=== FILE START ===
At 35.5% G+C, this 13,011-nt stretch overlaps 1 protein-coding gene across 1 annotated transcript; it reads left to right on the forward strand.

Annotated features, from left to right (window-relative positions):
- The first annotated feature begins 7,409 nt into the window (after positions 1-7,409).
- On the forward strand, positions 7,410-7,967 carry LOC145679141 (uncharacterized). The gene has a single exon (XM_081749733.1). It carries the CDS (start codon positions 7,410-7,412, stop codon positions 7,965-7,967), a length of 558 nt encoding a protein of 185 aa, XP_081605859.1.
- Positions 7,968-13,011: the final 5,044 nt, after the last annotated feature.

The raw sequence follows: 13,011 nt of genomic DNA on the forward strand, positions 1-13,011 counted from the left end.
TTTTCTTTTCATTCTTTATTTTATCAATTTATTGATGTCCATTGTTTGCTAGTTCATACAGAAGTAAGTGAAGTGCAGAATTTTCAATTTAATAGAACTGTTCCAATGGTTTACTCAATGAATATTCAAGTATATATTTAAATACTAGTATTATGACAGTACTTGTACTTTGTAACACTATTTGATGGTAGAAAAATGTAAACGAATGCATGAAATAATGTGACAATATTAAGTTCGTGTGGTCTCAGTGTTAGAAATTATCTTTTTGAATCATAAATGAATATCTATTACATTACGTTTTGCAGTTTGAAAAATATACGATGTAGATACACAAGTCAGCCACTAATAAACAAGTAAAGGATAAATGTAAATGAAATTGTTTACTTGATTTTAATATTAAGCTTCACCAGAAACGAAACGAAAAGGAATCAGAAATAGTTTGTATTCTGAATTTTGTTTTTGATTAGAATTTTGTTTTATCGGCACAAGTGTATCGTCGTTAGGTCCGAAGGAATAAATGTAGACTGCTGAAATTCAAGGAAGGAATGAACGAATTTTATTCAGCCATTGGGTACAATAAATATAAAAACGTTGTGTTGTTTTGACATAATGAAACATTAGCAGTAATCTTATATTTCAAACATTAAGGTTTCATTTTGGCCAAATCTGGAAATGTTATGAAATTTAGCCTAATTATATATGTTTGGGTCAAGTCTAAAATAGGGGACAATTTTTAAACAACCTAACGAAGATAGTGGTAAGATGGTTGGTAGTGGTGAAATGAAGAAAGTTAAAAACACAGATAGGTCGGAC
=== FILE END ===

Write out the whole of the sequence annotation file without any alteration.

At 35.5% G+C, this 13,011-nt stretch overlaps 1 protein-coding gene across 1 annotated transcript; it reads left to right on the forward strand.

Annotated features, from left to right (window-relative positions):
- The first annotated feature begins 7,409 nt into the window (after positions 1-7,409).
- On the forward strand, positions 7,410-7,967 carry LOC145679141 (uncharacterized). The gene has a single exon (XM_081749733.1). It carries the CDS (start codon positions 7,410-7,412, stop codon positions 7,965-7,967), a length of 558 nt encoding a protein of 185 aa, XP_081605859.1.
- Positions 7,968-13,011: the final 5,044 nt, after the last annotated feature.

The raw sequence follows: 13,011 nt of genomic DNA on the forward strand, positions 1-13,011 counted from the left end.
TTTTCTTTTCATTCTTTATTTTATCAATTTATTGATGTCCATTGTTTGCTAGTTCATACAGAAGTAAGTGAAGTGCAGAATTTTCAATTTAATAGAACTGTTCCAATGGTTTACTCAATGAATATTCAAGTATATATTTAAATACTAGTATTATGACAGTACTTGTACTTTGTAACACTATTTGATGGTAGAAAAATGTAAACGAATGCATGAAATAATGTGACAATATTAAGTTCGTGTGGTCTCAGTGTTAGAAATTATCTTTTTGAATCATAAATGAATATCTATTACATTACGTTTTGCAGTTTGAAAAATATACGATGTAGATACACAAGTCAGCCACTAATAAACAAGTAAAGGATAAATGTAAATGAAATTGTTTACTTGATTTTAATATTAAGCTTCACCAGAAACGAAACGAAAAGGAATCAGAAATAGTTTGTATTCTGAATTTTGTTTTTGATTAGAATTTTGTTTTATCGGCACAAGTGTATCGTCGTTAGGTCCGAAGGAATAAATGTAGACTGCTGAAATTCAAGGAAGGAATGAACGAATTTTATTCAGCCATTGGGTACAATAAATATAAAAACGTTGTGTTGTTTTGACATAATGAAACATTAGCAGTAATCTTATATTTCAAACATTAAGGTTTCATTTTGGCCAAATCTGGAAATGTTATGAAATTTAGCCTAATTATATATGTTTGGGTCAAGTCTAAAATAGGGGACAATTTTTAAACAACCTAACGAAGATAGTGGTAAGATGGTTGGTAGTGGTGAAATGAAGAAAGTTAAAAACACAGATAGGTCGGAC